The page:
After having played a bunch of older games in chronological order until the mid-90s, suddenly jumping ahead to Final Fantasy VII Remake feels almost overwhelming. A lot of differences that would have just accumulated over the course of many games have now just all appeared at once like I’ve suddenly jumped into a videogame timehole where I’m seeing the future. Soon I will have to go back in time and start up Final Fantasy Tactics, which I hope I enjoy.
Until next time!
Not enough people talk about how Capcom did strong work bringing their creepy horror vibe across more games than just Resident Evil. Devil May Cry uses it well, but I specifically want to highlight Onimusha: Warlords. It’s not really a horror game, it’s an action game where you spend a lot of it doing flashy moves with a samurai sword, but it brings in some of that atmosphere to heighten tension.
It also has tank controls, and now that I’ve actually played a game to completion that features them alongside fixed camera angles, I think they work. I used to be someone who didn’t really like them and felt like they were a limitation brought only by the era they came from. However Resident Evil 2 on the N64 had the option to turn them off in 1999, and Capcom kept making games using control scheme long after others with similar camera perspectives didn’t.
The argument for tank controls in Resident Evil is that they make it harder to avoid enemies in tight spaces, but Onimusha doesn’t really have that, it’s just the game’s method of travel. Dodging an enemy is easy since there’s a lock-on ability that lets you strafe around them, and most attacks can be simply blocked by holding down the guard button. There’s also plenty of offensive options available to deal with the bad guys: sword swings have a wide range around the character; magic abilities can almost fill the screen at times; and you also get an instant kill move (which can’t be used on bosses, and neither the game or manual will teach you how to do it).Well if the tank controls don’t add any tension to the game what’s actually there? There’s not much in the way of good characters. Samanosuke is a bland hero without a personality, Princess Yuki only exists as a damsel in distress, and the bad guys are evil because they’re demons I guess.
What’s really good about Onimusha is the combat. Strafing around an enemy doesn’t feel like it moves too far or too little, weapons and magic attacks have the right amount of heft to them, and while it is at times incredibly tricky to do, actually pulling off an instant kill move is greatly satisfying. My only issues are towards the end, where a few late game bosses have too much health. It doesn’t feel like it makes them harder, the fights just begin to drag a little.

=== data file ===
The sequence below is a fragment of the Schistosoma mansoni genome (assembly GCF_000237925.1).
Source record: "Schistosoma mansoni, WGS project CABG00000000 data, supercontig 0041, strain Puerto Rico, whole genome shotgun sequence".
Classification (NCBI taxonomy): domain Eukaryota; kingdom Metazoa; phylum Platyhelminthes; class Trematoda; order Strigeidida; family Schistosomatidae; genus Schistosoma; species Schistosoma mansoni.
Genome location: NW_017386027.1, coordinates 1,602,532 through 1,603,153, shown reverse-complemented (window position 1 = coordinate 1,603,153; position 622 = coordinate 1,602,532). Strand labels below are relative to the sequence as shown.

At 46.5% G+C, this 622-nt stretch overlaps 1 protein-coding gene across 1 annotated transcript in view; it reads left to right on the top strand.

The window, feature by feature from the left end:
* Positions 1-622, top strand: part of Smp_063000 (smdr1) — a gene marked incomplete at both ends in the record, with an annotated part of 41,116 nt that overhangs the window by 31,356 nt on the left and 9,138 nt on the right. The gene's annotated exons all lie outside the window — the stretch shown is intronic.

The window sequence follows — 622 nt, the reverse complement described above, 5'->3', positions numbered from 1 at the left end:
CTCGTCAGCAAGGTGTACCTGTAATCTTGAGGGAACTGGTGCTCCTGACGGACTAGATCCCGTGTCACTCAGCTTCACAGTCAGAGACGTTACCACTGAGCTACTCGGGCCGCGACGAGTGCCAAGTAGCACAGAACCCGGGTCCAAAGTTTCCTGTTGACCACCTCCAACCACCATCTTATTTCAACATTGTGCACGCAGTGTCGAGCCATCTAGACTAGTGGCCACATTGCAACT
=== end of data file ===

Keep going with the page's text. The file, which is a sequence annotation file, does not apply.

It’s all tied together with Resident Evil-style lock and keys, which require a small amount of backtracking. This really works here as it allowed me to familiarise myself with the spaces for combat, and the game managed to mix things up by changing up enemy placements each time I had to go back through an area.This isn’t a particularly scary game, but it has a very creepy atmosphere. Most of the game is spent in a palace taken over by demons, it’s suitably dingy, dark and some areas have a fleshy, almost gigeresque feel to them. There’s also a roughly twenty minute stretch of deadly puzzles that I wish the game did a little more with. One was a little unfair as failure did result in instant death, but there was a fun kind of pressure to it.
There’s not a lot to get sick of in Onimusha: Warlords, it only took me five hours to finish the game so everything came at a quick pace. If you have a fondness for Playstation 2 action games, like myself, then I would seriously recommend giving this one a chance. I’ve got the sequels to be checking out soon and I’ll be sure to report again if they’re just as interesting.